In China, police from different provinces continued operations to combat-related crimes. In February 2024, Dalian’s Securities Authority and six other agencies issued a notice to warn the public about being targeted by cryptocurrency fraud. They highlighted that 'some criminals have used the names of "virtual currency" and "Metaverse", and under the banner of "sharing wealth and business opportunities", to trick investors into downloading software and investing in its illegal virtual currency'.

Stray Zhou, 24, a fresh graduate from Mainland China, was introduced to cryptocurrency investment by his colleague and had been trading in the spot market.

Zhou had the habit of using VPNs to get access to “overseas applications” in Mainland China. He received a private message on Telegram, which told him that making money on trading spot cryptocurrency was “too slow”.

“The scammer was clever and chatted with me for a few days, patiently taught me the knowledge of cryptocurrency,” Stray Zhou said.

“Then it was the point that he suddenly told me that there was a cryptocurrency project that he had been tracking for a long time, which is said to have a ‘good narrative’ and there is a high possibility to earn,” Stray added.

Zhou did not care about it at first. However, the scammer sent him the website to buy the cryptocurrency and asked him to buy it when it was time.


Zhou bought little at the beginning. However, the price rose to 1500% once, and the scammer said Zhou could increase the position.“The scammer said there was still room to increase, and I could earn bonus currency if I held a certain position. I was obsessed with cryptocurrency and kept adding money inside until the scammer deleted my contact information, and I found I could not trade it,” Zhou said.

Zhou was defrauded of his graduation savings, which amounted to HK$66,149. 

“The first time I entered an unfamiliar field taught me such a huge lesson. I thought I had a strong sense of anti-fraud, but when it comes to areas I am not familiar with, I have been cheated and lost everything,” Zhou said.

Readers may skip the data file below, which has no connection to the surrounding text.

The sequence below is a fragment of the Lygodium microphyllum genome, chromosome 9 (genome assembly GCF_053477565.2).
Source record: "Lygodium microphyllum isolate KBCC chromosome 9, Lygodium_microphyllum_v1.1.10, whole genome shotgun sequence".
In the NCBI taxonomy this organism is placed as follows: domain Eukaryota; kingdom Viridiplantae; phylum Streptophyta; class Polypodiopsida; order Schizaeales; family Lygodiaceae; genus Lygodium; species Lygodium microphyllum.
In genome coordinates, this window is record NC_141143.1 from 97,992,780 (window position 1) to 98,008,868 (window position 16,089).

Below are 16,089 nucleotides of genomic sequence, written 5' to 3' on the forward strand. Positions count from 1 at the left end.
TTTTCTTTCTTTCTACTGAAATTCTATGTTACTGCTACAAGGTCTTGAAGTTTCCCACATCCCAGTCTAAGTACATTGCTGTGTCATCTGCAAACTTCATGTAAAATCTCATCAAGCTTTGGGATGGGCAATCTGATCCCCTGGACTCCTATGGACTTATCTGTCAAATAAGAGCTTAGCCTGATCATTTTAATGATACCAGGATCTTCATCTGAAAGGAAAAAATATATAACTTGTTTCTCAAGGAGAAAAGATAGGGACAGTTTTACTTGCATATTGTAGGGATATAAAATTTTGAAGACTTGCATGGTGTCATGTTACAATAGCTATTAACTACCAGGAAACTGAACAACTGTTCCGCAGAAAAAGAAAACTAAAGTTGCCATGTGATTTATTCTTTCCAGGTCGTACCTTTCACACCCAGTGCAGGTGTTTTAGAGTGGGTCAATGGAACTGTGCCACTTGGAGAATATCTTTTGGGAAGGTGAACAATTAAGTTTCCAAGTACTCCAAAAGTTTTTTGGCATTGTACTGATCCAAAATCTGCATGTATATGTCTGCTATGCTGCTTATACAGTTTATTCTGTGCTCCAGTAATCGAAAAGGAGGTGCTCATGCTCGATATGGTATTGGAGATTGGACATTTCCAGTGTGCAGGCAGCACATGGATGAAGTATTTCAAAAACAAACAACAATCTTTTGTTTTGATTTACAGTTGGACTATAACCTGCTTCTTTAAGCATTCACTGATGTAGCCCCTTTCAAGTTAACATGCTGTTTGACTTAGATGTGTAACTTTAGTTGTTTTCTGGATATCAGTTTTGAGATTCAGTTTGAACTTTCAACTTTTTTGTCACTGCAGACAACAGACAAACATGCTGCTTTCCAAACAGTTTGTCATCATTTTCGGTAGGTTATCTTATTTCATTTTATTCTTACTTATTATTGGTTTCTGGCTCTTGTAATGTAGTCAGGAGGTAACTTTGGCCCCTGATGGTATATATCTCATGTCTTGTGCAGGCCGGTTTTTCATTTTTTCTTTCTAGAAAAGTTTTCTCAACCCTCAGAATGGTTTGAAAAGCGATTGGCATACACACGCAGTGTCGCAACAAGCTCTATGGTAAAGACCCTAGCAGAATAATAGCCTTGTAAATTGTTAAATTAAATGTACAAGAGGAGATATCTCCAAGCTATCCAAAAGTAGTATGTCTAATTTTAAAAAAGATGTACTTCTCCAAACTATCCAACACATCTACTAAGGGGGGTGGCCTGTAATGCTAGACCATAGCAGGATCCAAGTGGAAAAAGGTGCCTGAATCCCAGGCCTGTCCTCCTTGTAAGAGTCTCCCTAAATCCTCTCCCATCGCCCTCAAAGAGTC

“A developer might control its cryptocurrency to defraud people who had never invested in the cryptocurrency, and scammers could steal the investor’s crypto directly through a phishing website,” said Zip Zhou, 30, a blogger who shares his five-year investment experience in various cryptocurrencies.

As an investment product highly related to information technology, it is harder to prevent a cryptocurrency scam than a traditional defraud, even for an experienced investor like Zhou.

Zhou traded various cryptocurrencies on VATPs.

After exchanging with a fake account, $1000 worth of cryptocurrency in Zhou’s account disappeared.

“The fake account has the same name, same profile, and even the same number of fans as the real account, and I did not look at it carefully. Scammers are always upgrading,” Zhou said.

Although cryptocurrency exchange is anonymous, some capable investors could track the scammer's IP address and retrieve their losses, Zhou added. 

Lee emphasised the need for individuals to establish a sound investment philosophy and thoroughly research the virtual assets they plan to invest in to prevent fraud related to virtual assets.

To avoid cryptocurrency scams, consumers may read legal documents to check their liability and keep concrete documentation of all transactions and communications. 

 "There have been actual cases where people invested large amounts in virtual assets without keeping any documentation such as investment agreements, which later made it difficult to prove the terms of the agreement when taking civil and criminal action,” Lee said.

《The Young Reporter》

The Young Reporter (TYR) started as a newspaper in 1969. Today, it is published across multiple media platforms and updated constantly to bring the latest news and analyses to its readers.


How Green Roofs Can Encourage a Green City Revolution

Impact investment: change the world and return a profit